I have a jpeg image which was created on OS X by scanning it using my HP Office Jet 8600. The original itself is not very large, and when I insert it using \includegraphics it shows up in a size which looks as the original size to me, everything fine.

Whenever I open the file and save it in OS X Preview, Gimp, Photoshop, .. (even without editing it), it is inserted very large. So I thought some metadata was removed, but I didn't find any related Exif information.

What's really strange is, that if I insert an fbox around the image, the fbox border is still the original (small) image size, while the image remains large.

Do you have any explanation for the strange behavior and any idea how I can get the modified image to be displayed as small as the original one?

Here is my source tex file (I'm using XeTeX 3.14159265-2.6-0.99991 (TeX Live 2014))

    % b.jpeg is the original, b2.jpeg the saved one
    \includegraphics{b.jpeg} \newpage
    \includegraphics{b2.jpeg} \newpage

and this is how the result looks


As the problem might be a low-level binary problem with my files, I uploaded them externally:


After the comments of Christian Hupfer I upgrades my TeX distribution to MacTeX 2016, and the example works properly, but I still have problems with images:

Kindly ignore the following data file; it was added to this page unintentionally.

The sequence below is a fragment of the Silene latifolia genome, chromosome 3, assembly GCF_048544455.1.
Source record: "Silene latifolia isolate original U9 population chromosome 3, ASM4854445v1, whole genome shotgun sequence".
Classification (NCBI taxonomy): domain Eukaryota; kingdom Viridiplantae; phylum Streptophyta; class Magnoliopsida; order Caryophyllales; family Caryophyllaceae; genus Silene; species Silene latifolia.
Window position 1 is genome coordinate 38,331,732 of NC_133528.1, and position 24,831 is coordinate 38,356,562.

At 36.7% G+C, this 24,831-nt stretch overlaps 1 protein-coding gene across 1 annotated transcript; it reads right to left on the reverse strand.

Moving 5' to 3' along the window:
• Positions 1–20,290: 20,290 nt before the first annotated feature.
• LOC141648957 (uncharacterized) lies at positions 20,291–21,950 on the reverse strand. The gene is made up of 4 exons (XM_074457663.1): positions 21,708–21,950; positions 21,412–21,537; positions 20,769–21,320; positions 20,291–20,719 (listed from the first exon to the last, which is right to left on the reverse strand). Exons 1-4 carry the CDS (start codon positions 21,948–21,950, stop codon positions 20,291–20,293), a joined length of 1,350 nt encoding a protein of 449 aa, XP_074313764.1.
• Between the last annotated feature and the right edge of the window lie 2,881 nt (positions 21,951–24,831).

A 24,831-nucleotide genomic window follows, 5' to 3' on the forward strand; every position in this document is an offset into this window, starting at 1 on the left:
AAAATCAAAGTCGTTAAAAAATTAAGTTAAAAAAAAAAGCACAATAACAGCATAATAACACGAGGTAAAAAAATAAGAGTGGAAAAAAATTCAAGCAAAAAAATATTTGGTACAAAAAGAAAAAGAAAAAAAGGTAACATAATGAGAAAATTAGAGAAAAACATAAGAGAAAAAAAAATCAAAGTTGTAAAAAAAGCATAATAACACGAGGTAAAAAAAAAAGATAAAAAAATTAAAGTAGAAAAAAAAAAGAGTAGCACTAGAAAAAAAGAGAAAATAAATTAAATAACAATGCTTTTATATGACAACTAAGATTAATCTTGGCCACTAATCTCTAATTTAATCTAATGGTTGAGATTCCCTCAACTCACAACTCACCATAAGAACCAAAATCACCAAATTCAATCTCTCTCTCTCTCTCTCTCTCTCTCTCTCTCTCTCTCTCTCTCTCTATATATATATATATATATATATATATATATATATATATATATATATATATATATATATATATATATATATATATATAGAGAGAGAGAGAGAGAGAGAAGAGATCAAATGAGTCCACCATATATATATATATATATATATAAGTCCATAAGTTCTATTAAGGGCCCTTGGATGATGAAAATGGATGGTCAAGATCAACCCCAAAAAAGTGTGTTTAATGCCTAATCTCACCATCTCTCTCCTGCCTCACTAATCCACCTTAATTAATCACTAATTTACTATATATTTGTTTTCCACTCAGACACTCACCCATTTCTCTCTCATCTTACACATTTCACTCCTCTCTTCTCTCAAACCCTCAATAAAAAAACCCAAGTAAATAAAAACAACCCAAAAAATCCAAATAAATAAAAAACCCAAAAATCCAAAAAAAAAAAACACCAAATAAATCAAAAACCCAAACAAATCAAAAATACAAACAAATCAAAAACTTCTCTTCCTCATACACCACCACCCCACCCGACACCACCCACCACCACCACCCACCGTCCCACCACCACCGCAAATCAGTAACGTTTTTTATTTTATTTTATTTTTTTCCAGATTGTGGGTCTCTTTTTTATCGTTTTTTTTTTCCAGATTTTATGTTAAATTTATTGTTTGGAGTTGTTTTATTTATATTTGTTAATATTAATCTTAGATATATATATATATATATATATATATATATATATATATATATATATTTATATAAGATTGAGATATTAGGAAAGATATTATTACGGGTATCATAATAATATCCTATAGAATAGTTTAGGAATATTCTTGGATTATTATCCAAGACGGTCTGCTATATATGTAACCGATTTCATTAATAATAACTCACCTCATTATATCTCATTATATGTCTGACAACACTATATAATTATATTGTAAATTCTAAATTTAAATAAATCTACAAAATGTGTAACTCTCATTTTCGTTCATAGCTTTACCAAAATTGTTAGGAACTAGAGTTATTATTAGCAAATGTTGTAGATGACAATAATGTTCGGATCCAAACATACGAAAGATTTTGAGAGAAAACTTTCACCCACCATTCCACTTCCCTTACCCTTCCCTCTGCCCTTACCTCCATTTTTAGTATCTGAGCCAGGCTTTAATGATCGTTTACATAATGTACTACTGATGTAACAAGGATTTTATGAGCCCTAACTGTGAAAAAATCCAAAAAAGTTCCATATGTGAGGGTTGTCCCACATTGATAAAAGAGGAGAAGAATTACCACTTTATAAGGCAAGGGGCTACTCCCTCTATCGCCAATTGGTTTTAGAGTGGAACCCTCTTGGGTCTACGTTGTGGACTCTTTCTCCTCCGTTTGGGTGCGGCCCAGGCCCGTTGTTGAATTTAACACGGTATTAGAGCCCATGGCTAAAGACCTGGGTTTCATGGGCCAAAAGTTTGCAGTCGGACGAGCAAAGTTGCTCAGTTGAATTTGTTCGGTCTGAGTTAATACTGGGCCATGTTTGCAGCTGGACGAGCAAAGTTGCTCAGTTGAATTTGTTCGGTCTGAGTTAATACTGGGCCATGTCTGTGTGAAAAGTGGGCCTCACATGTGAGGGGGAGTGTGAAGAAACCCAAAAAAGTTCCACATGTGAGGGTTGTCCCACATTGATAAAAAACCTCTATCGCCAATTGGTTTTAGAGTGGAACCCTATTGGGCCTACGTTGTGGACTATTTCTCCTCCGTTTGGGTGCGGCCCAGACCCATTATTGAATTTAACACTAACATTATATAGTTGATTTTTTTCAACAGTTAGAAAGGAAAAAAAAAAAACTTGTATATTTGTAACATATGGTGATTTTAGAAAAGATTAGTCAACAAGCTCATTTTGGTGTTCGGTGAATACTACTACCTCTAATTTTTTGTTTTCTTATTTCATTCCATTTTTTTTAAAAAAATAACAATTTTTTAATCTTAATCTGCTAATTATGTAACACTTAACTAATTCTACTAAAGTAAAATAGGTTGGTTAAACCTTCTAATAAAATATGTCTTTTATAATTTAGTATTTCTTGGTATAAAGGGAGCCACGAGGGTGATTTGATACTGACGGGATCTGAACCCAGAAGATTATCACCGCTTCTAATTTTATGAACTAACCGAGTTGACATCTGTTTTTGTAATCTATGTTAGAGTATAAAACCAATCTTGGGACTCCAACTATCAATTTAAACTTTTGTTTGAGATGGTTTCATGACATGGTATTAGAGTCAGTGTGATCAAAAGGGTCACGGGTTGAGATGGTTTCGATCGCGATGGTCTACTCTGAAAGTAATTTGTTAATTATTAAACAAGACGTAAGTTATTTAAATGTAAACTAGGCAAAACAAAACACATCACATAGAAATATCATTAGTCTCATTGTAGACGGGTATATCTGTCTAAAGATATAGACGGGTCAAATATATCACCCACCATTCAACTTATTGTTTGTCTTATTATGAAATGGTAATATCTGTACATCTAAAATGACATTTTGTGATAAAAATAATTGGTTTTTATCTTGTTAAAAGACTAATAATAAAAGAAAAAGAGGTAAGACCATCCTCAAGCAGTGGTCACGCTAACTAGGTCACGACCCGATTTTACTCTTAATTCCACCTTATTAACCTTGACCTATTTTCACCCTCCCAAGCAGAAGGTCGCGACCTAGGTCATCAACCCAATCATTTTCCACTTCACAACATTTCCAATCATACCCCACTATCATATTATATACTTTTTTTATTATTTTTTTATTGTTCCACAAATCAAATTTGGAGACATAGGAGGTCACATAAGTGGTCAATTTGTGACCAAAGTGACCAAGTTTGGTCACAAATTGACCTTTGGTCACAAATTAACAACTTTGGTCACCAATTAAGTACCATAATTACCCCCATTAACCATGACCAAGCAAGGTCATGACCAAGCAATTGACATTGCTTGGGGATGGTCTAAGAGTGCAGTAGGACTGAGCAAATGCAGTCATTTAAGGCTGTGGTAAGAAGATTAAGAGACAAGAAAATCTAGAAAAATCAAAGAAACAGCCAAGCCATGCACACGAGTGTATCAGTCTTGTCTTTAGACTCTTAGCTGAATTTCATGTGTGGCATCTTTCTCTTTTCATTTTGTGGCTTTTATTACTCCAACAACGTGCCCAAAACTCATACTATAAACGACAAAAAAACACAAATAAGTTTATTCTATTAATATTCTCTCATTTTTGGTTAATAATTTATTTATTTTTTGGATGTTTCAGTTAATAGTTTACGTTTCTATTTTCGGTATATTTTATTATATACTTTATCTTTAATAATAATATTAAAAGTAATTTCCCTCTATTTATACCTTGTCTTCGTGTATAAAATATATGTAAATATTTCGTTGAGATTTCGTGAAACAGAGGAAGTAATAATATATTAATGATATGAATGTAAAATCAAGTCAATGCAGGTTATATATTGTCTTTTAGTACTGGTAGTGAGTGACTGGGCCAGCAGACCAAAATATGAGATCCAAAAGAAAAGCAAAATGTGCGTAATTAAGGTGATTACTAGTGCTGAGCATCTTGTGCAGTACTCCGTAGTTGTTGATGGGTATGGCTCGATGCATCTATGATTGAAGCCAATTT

There is another image, a.jpeg. It was created from the same scanner with the same settings. While it has similar dimensions, it is inserted very huge. So why do the pictures a.jpeg and b.jpeg differ in their display size even though their pixel size is quite similar?

  • I can confirm that saving the b.jpeg file with gimp again produces a larger .jpg file but it's not larger in typesetting, however, i.e. the dimensions are the same. (Using TL 2016, with daily updates, on Linux, using xelatex) – user31729 Aug 28 '16 at 10:19
  • Here's an image of the output: imgur.com/a/66Aez -- the image on the outmost right is a picture I generated from b.jpeg exported again with gimp. – user31729 Aug 28 '16 at 10:23
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    Resaving jpegs is a bad idea even without making changes, asthe file is likely to get recompressed (you can check the filesize, which may even increase). jpegs are often a bad idea in the first place; this is a marginal case as it's close to a photo. All the relevant metadata looks the same, but did you upload the images to and image hosting site or a file hosting site -- I wouldn't trust the former not to "fix" things – Chris H Aug 31 '16 at 7:51
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    The file command of my linux says density 600x600 for b.jpg and density 72x72 for a.jpg.... – Paul Gaborit Aug 31 '16 at 12:22
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    @muffel I use the file standard command (v5.25). Here, density means resolution. – Paul Gaborit Aug 31 '16 at 16:42

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